Reinforced Concrete Column Design per ACI 318-19 in RFEM 6

Technical Article on the Topic Structural Analysis Using Dlubal Software

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Technical Article

Using the Concrete Design add-on, concrete column design is possible according to the ACI 318-19. The following article will confirm the reinforcement design of the Concrete Design add-on using step-by-step analytical equations per the ACI 318-19 standard including the required longitudinal steel reinforcement, gross cross-sectional area, and tie size/spacing. 

Concrete Column Analysis

A reinforced square tie concrete column is designed to support an axial dead and live load of 135 and 175 kips respectively using ULS design and factored LRFD load combinations according to ACI 318-19 [1] as presented in Figure 01. The concrete material has a compressive strength f'c of 4 ksi while the reinforcing steel has a yield strength fy of 60 ksi. The steel reinforcement percentage is initially assumed to be 2%.

Dimension Design

To begin, the dimensions of the cross-section must be calculated. The square tie column is determined to be compression controlled since all axial loads are strictly in compression. Per Table 21.2.2 [1], the strength reduction factor Φ is equal to 0,65. When determining the maximum axial strength, Table 22.4.2 [1] is referenced which sets the alpha factor (α) equal to 0,80. Now, the design load Pu can be calculated.

Pu = 1.2 (135) + 1.6 (175) = 442 kips

Based on these factors, Pu is equal to 442 kips. Next, the gross cross-section Ag can be calculated utilizing equation 22.4.2.2.

Design Load

Pu = (Φ) (α) [ 0.85 f'c (Ag - Ast) + fy Ast]

With:

Φ - Strength reduction factor

α - Alpha factor

f’c - Compressive strength

Ag - Gross cross-section

Ast - Steel reinforcement percentage

442 kips = (0.65) (0.80) [0.85 (4 kips) (Ag - 0.02 Ag) + ((60 ksi) (0.02) Ag)]

Solving for Ag, we receive an area of 188 in2. The square root of Ag is taken and rounded up to set a cross-section of 14” x 14" for the column.

Required Steel Reinforcement

Now that Ag is established, the steel reinforcement area Ast can be calculated utilizing Eqn. 22.4.2.2 by substituting the known value of Ag = 196 in2 and solving it.

442 kips = (0.65) (0.80) [0.85 (4 kips) (196 in2 - Ast) + ((60 ksi) (Ast))]

Solving for Ast yields a value of 3.24 in2. From this, the number of bars required for design can be found. According to Section 10.7.3.1 [1], a square tie column is required to have at least four bars. Based on this criteria, and the minimum required area of 3.24 in2, (8) No. 6 bars for the steel reinforcement is used from Appendix B [1]. This provides the reinforcement area below.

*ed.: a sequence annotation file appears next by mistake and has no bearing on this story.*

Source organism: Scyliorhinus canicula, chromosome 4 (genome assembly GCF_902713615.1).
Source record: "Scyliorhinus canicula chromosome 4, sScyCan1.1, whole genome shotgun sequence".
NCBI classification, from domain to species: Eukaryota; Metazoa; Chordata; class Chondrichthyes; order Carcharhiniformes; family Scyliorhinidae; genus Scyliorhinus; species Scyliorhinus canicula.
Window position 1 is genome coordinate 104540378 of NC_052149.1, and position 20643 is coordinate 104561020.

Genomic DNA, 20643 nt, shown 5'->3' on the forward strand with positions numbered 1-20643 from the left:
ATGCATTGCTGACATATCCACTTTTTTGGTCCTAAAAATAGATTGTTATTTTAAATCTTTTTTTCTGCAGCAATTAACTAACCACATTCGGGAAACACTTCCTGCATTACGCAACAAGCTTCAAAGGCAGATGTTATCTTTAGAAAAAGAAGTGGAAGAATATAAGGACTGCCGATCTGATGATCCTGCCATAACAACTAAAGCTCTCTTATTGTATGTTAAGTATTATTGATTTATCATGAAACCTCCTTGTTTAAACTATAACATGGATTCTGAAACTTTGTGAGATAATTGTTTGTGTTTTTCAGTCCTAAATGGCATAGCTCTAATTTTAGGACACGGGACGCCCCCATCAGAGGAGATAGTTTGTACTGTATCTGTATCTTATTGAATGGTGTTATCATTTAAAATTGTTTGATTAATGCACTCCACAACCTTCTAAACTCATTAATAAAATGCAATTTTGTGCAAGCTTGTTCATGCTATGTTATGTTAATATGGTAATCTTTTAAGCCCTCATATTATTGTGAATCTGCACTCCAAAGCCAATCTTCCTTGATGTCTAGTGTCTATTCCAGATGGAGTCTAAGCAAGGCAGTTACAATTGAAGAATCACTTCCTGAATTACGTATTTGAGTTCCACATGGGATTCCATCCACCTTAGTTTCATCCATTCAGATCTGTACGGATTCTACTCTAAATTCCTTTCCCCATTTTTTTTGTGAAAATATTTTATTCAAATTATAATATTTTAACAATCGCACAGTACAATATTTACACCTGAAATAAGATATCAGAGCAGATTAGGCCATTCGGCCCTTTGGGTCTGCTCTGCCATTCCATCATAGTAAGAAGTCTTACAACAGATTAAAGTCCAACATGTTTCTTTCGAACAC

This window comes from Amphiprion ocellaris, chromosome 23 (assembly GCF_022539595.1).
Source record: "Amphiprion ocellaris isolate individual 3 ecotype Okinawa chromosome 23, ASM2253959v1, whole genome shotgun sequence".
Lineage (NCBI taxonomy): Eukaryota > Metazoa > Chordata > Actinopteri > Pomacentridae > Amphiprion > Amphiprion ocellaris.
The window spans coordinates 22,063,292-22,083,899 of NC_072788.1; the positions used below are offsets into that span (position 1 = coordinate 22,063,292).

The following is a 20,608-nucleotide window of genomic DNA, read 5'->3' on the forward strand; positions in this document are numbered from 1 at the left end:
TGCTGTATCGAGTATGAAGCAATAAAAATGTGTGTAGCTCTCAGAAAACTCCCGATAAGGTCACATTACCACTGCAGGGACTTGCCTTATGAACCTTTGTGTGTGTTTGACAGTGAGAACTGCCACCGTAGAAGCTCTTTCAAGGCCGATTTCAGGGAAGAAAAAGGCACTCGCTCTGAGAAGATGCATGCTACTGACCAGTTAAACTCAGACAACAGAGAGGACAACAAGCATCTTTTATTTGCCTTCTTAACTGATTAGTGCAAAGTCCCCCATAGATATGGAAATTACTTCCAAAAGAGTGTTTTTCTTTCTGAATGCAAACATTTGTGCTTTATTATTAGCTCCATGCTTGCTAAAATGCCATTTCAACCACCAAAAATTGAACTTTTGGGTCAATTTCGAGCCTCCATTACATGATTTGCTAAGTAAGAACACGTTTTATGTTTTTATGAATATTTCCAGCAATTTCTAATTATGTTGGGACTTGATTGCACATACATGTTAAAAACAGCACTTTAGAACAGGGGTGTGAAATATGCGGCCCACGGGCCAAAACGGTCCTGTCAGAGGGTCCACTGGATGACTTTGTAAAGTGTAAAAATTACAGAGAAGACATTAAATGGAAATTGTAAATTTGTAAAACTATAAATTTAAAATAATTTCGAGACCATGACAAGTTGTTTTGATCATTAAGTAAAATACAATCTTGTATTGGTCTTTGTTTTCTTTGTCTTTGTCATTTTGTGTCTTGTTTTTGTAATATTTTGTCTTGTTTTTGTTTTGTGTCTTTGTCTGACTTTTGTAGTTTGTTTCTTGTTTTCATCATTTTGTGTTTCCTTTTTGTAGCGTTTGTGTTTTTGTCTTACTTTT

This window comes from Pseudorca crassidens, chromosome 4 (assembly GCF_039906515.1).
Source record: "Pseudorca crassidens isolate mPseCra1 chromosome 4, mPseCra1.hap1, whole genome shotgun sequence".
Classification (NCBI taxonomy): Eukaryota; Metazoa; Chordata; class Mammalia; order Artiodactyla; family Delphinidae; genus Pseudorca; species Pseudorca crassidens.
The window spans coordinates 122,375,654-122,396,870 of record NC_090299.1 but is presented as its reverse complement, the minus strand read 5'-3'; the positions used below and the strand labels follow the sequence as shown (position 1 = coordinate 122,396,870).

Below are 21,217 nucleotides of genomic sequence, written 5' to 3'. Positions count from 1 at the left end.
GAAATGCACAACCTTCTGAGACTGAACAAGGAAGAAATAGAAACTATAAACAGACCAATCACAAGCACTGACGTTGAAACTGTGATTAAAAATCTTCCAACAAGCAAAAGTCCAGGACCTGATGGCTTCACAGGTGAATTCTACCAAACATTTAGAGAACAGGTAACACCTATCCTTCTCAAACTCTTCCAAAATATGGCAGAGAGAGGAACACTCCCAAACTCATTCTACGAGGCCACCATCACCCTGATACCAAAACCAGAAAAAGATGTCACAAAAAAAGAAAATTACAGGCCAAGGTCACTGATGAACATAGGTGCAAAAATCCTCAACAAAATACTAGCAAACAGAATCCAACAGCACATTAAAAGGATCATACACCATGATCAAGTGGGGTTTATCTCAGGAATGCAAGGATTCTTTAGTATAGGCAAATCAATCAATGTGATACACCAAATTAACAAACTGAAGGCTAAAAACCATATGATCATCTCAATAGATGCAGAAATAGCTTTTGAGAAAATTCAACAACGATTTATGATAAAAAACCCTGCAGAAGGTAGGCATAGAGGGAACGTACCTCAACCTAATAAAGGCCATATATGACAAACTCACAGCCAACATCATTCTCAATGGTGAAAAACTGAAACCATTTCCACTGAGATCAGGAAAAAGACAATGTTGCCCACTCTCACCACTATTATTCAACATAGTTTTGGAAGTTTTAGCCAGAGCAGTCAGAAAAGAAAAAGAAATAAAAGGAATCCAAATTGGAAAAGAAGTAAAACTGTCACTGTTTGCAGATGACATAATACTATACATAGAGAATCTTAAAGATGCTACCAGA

Ast = 3.52 in2

Tie Selection

Determining the minimum tie size requires Section 25.7.2.2 [1]. In the previous section, we selected No. 6 longitudinal bars which are smaller than No. 10 bars. Based on this information and section, we select No. 3 for the ties.

Tie Spacing

To determine the minimum tie spacing (s), we refer to Section 25.7.2.1 [1]. Ties that consist of closed looped deformed bars must have spacing that is in accordance with (a) and (b) from this section.

(a) The clear spacing must be equal to or greater than (4/3) dagg. For this calculation we will be assuming an aggregate diameter (dagg) of 1.00 in.

smin = (4/3) dagg = (4/3) (1.00 in.) = 1.33 in.

(b) The center-to-center spacing should not exceed the minimum of 16 db of the longitudinal bar diameter, 48 db of the tie bar, or the smallest dimension of the member.

sMax = Min (16 db, 48 db, 14 in.)

16 db = 16 (0.75 in.) = 12 in.

48 db = 48 (0.375 in.) = 18 in.

The minimum clear tie spacing calculated is equal to 1.33 in. and the maximum tie spacing calculated is equal to 12 in. For this design, a maximum of 12 in. for the tie spacing will govern.

Detailing Check

The detailing check can now be performed to verify the reinforcement percentage. The required steel percentage must be between 1% and 8% based on the ACI 318-19 [1] requirements to be adequate.

Steel Percentage

AstAg = 3.52 in2196 in2 = 0.01795 · 100  = 1.8 %

With: